By Anders Swaffield – Digital Communications Manager
It’s easy to become overwhelmed with the abundance of marketing channels at your fingertips these days.
That’s speaking from personal experience.
It seems everyone is telling you to post more on social media (but on the right platform, silly). To send more emails (but careful, not too many, and to the right list). To use sponsored ads (make sure you reach the right person, at the right time, dur).
A mistake many people make is that they spread themselves too thin, across too many platforms.
Yes, it’s fantastic to have engaging content published across a variety of channels. But it’s much more fruitful (and realistic) to have a structured approach to posting on the most effective channel for YOUR business.
As you, our audience (hi!), are most likely to know, we are a business networking organisation that has traditionally run business networking events. Now all online networking events of course.
To give you some clarity and ease of understanding throughout, I’ll use our business as an example in each topic point.
Ok, ready? Let’s delve into how to know your audience.
Who are your current customers?
Do you really know your current customers?
This is your first step. The people that currently buy from you are your current audience. They like what you have to offer and have invested in you.
So, use them! Create personas (up to 10) of example audiences. This’ll give you a chance to establish what, for example, persona A) Lucy and B) Scott like. You’ll be surprised at the similar traits between the two.
Write out their demographics: age, gender, location, product purchased and any other diminishing traits.
This gives you a chance to start understanding what it is your clients like about your offering and will give you authenticity (and confidence) when you speak to them.
It also stops you targeting an audience that’ll never buy from you.
If you’re a law firm in London, posting a cat video targeted at someone in Azerbaijan won’t be worth either of your time.
Network My Club example: our current demographic is men and women, aged 30-50, working for SME businesses working in the South East and London.
NB: This could be a lot more complex, but for the purposes of this exercise let’s keep it super simple.
Ask for feedback … and listen to it!
Find out what your current customers love about what you do. Why did they buy from you in the first place?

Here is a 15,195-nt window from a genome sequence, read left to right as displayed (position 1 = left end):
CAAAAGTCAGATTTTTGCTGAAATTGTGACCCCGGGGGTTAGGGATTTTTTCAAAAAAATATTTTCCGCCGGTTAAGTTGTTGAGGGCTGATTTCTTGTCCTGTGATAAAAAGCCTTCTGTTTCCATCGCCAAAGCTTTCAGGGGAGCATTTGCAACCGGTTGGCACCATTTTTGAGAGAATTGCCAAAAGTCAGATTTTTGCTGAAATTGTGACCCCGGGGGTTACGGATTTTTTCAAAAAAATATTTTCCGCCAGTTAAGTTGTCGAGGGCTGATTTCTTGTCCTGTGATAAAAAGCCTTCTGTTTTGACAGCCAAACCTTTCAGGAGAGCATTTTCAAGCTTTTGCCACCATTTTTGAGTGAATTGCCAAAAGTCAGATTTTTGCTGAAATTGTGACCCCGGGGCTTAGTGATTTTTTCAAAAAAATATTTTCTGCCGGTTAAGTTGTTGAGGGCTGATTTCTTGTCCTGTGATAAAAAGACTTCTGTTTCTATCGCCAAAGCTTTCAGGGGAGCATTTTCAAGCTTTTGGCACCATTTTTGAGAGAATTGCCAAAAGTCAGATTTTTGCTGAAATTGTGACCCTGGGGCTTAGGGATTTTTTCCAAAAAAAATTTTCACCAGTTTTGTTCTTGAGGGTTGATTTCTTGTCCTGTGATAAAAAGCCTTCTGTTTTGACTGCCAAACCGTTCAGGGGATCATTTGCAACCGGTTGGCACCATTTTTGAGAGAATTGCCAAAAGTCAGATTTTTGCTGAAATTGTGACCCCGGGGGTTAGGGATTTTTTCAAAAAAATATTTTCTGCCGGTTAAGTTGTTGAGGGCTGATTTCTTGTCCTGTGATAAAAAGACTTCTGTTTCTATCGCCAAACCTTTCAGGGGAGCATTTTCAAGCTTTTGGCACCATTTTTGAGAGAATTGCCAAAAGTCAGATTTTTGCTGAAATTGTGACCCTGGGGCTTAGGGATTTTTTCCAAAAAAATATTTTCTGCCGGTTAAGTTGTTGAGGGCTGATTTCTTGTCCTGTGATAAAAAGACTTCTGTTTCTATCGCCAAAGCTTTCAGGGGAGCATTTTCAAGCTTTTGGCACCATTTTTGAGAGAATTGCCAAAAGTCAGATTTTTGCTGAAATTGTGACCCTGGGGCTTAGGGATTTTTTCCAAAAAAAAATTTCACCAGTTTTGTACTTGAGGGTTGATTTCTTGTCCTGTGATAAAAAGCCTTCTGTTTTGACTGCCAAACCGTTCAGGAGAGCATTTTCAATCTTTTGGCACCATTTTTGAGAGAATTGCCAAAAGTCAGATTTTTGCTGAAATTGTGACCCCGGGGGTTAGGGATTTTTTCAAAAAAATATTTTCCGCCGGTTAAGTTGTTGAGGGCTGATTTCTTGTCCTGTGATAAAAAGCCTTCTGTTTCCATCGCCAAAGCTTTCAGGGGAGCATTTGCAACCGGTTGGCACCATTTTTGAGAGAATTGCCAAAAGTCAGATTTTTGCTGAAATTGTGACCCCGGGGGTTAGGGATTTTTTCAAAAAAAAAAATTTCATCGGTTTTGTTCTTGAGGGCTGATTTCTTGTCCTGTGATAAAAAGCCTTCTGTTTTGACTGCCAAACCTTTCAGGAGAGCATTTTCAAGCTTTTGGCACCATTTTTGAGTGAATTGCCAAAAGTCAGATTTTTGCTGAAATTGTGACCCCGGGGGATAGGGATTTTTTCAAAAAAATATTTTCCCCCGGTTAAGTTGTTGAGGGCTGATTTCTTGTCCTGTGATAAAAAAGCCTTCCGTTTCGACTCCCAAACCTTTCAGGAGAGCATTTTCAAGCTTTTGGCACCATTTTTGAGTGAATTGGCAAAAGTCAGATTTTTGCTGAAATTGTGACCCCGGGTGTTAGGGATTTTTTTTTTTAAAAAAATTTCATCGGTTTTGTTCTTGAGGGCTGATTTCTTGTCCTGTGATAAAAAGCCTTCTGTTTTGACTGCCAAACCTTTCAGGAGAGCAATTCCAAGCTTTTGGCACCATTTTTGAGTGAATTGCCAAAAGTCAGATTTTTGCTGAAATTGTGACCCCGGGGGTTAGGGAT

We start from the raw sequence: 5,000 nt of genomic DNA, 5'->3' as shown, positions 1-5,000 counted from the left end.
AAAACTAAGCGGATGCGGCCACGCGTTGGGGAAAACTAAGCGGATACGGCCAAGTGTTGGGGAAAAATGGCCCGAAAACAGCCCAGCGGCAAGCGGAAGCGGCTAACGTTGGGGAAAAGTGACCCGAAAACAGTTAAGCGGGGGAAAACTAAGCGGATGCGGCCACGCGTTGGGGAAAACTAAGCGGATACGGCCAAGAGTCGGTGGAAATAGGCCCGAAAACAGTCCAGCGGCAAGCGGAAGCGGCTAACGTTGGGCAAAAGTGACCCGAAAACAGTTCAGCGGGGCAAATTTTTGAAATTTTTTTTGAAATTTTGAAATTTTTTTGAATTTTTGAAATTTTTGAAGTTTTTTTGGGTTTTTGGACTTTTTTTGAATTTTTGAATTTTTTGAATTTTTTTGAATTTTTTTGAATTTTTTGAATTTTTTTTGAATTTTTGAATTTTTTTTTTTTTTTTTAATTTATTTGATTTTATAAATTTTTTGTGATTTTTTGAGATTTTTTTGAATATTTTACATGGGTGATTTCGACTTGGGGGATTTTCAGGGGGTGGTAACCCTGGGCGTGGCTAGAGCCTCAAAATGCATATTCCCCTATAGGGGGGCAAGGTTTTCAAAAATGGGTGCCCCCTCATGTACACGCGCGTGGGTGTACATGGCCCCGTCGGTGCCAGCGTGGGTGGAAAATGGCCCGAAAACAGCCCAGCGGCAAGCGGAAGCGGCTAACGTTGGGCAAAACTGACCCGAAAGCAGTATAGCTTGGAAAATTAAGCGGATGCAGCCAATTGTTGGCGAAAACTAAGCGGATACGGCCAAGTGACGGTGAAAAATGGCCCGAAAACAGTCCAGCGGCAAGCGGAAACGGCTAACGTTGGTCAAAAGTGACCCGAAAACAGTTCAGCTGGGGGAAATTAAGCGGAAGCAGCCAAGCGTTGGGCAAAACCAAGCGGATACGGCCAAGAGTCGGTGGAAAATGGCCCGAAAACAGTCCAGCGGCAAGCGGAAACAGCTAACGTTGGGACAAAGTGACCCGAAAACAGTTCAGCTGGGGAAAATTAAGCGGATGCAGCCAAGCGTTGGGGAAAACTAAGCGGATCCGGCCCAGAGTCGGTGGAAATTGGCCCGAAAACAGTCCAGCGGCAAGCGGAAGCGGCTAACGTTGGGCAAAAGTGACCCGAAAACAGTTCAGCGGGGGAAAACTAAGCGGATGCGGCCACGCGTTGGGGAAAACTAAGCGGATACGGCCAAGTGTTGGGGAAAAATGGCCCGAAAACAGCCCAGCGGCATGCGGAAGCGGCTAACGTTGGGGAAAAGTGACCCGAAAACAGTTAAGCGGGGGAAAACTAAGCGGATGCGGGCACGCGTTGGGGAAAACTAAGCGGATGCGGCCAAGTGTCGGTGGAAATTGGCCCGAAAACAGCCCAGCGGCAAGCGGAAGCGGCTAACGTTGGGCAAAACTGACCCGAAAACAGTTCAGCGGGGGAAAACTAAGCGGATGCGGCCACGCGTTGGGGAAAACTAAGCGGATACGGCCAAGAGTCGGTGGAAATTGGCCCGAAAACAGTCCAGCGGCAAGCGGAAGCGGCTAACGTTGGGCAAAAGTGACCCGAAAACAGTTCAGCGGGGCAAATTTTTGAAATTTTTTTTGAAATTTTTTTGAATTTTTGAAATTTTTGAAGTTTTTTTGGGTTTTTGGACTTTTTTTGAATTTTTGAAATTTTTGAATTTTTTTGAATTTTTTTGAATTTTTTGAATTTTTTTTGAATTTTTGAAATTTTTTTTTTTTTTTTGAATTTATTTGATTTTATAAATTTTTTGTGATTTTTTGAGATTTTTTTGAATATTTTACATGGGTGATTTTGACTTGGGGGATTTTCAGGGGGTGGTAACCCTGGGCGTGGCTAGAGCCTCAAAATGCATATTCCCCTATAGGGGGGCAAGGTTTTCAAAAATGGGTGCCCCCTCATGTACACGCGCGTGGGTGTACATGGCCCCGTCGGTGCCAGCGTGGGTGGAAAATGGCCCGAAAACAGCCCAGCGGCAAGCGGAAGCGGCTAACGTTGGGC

Reach out to them personally and ask. (Most) People like to help and will more than likely offer their opinion.
Take that feedback on board, thank them for it, and if you agree apply it to your business.
Network My Club example: our Events & Membership Manager, Claudia, regularly has calls with members to get feedback about how we can improve events and help them more via facilitated introductions, referrals and marketing support.
We also use post-meetup surveys to find out immediate responses from our online events. We’ve used this type of feedback to improve our events and business hundreds of times.
What engages them?
If Lucy and Scott (remember, persona A and B) like, for example, sport, sharing content about the latest tax updates isn’t going to appeal to them. And will disengage them.
Getting your audience engaged to begin with is hard enough. Let’s not waste time and energy creating content that does the opposite.
Once you’ve found out what your audience likes, create content to suit them.
What pain points of theirs can you solve? What will they want to hear about? What will get them clicking?
They’re much more likely to engage (like, comment, share) with content they resonate with.
Still with me? Good. Let’s continue.
Network My Club example: we create blogs (like these, and our many networking tips), online networking toolkits, post about upcoming events and share member content.
This sounds great, but how do you find this all out I hear you ask?
Analytics. Bear with me. I’ll make this as simple as possible.
Google Analytics is the industry standard online analytic tool. It’s completely free and relatively easy to get the hang of. Google also supply free online training courses.
Among thousands of other metrics, within here you can see where your traffic (aka audience) is coming from. This’ll most likely be social media, email or organic search).
TIP: If your website is an e-commerce site, you can link the two and see which channel is best converting into revenue. Clever, right!
Once you’ve got that information you can put a plan together to work out which channel you should focus on.
It isn’t realistic that most SME will have the resources to make the most of every digital marketing channel.
Find out where your audience is and focus on that.
Network My Club example: Given we’re a business networking organisation, we quickly established that LinkedIn is our best social media platform. Looking at the revenue statistics from Google Analytics, we also saw that email marketing is an effective channel. So, we focus on them primarily.
Understanding your audience will help with your networking too. Knowing who your ideal client or referrers are before joining an event will allow you to target those best suited for you and your business.
That’s why we send attendees the delegate list at least 24 hours before the start of our meetups.
I hope this has been helpful. I’m always eager to learn and discuss these types of topics with others. Feel free to get in touch.
For more networking hints, tips and cheat sheets, download our free networking toolkit here